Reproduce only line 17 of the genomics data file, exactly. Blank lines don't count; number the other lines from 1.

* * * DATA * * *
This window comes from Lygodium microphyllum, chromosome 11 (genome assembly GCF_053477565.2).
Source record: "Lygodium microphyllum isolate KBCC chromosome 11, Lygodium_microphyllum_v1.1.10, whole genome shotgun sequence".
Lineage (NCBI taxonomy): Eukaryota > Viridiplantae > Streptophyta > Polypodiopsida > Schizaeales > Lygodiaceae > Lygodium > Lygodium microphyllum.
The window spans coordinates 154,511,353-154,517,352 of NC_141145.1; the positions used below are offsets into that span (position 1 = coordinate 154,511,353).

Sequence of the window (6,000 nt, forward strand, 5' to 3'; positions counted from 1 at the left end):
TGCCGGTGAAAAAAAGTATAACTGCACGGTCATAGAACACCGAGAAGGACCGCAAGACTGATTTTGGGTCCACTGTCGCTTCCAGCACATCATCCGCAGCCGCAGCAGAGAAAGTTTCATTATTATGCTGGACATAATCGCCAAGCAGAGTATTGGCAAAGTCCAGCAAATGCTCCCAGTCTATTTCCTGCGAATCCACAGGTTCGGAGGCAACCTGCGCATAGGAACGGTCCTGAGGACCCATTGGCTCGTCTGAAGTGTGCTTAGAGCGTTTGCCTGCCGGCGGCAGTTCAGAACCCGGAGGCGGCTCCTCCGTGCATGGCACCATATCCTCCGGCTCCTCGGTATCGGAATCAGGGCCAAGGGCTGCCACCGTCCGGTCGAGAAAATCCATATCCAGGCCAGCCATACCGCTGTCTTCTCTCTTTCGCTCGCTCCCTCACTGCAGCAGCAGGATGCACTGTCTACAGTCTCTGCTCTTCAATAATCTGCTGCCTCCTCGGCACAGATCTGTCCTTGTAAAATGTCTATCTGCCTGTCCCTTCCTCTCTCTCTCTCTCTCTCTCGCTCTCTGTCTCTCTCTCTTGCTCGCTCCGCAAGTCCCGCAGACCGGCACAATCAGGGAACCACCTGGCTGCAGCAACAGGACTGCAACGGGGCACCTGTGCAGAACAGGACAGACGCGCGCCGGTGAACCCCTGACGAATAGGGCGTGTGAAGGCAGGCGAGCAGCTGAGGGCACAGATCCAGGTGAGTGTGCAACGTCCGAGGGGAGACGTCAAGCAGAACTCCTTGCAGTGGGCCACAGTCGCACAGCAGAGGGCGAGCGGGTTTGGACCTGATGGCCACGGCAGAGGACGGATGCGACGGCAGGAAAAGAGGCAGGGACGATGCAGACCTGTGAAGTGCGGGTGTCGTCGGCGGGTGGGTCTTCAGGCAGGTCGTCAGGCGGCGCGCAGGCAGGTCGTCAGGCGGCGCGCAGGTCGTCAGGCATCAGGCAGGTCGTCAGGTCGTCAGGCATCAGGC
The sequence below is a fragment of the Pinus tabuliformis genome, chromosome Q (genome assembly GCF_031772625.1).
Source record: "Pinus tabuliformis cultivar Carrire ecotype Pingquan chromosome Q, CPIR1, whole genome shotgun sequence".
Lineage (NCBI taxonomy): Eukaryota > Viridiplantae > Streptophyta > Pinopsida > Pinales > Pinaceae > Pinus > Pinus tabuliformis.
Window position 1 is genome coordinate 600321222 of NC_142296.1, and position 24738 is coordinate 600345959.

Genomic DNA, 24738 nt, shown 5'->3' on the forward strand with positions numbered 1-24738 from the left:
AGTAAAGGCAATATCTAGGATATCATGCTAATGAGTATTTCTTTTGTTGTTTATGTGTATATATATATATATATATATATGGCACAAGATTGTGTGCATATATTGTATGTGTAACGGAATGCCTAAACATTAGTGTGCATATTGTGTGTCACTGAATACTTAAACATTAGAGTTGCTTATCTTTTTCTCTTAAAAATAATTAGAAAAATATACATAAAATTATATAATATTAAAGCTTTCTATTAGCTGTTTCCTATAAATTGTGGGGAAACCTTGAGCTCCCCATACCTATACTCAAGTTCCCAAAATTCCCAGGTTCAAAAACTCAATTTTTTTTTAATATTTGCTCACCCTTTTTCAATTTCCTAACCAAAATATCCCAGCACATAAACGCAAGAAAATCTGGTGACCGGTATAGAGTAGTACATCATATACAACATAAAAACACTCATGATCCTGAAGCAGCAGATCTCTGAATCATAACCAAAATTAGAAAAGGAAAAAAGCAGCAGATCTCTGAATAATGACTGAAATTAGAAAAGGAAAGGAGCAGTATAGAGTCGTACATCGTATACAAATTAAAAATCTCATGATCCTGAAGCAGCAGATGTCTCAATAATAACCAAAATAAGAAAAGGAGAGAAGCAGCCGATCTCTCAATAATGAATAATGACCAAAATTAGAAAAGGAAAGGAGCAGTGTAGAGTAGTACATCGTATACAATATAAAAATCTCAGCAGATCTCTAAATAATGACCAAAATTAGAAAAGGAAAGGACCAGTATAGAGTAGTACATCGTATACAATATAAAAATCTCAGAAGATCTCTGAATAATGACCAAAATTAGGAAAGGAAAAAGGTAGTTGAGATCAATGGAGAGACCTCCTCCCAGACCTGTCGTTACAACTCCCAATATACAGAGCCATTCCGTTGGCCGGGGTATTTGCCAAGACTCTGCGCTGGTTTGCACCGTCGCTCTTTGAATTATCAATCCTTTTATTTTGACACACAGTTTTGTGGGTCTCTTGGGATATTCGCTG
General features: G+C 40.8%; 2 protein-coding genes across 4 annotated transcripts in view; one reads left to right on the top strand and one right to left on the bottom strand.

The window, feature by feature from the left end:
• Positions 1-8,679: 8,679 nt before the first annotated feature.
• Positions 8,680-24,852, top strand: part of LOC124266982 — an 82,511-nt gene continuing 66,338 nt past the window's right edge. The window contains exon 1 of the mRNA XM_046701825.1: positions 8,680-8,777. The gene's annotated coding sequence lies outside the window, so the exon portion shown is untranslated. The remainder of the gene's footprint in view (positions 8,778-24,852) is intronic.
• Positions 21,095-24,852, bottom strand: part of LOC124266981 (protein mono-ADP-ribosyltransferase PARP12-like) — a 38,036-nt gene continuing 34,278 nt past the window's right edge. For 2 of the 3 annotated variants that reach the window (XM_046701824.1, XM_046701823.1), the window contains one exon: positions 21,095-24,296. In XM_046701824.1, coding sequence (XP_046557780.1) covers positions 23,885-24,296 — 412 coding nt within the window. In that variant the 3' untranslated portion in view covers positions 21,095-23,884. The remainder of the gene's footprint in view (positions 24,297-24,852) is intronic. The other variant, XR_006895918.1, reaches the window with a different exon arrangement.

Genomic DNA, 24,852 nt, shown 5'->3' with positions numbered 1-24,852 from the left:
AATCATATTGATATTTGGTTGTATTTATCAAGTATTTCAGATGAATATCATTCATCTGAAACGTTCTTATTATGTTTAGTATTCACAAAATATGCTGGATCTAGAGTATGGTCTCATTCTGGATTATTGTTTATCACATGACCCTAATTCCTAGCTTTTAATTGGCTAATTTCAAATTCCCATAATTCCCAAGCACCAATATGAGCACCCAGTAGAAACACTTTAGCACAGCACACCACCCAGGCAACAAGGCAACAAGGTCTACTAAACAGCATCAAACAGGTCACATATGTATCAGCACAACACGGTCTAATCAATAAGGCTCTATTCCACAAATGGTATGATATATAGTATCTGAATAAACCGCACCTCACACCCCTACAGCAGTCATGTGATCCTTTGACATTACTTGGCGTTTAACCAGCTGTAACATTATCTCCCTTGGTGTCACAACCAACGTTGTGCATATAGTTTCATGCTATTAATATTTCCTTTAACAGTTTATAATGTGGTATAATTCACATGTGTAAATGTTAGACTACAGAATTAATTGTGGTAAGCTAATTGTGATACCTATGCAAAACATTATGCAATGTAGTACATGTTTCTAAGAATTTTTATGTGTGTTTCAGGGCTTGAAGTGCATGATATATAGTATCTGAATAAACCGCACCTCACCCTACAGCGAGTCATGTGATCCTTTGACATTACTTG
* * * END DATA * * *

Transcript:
• Positions 21,095-24,852, bottom strand: part of LOC124266981 (protein mono-ADP-ribosyltransferase PARP12-like) — a 38,036-nt gene continuing 34,278 nt past the window's right edge. For 2 of the 3 annotated variants that reach the window (XM_046701824.1, XM_046701823.1), the window contains one exon: positions 21,095-24,296. In XM_046701824.1, coding sequence (XP_046557780.1) covers positions 23,885-24,296 — 412 coding nt within the window. In that variant the 3' untranslated portion in view covers positions 21,095-23,884. The remainder of the gene's footprint in view (positions 24,297-24,852) is intronic. The other variant, XR_006895918.1, reaches the window with a different exon arrangement.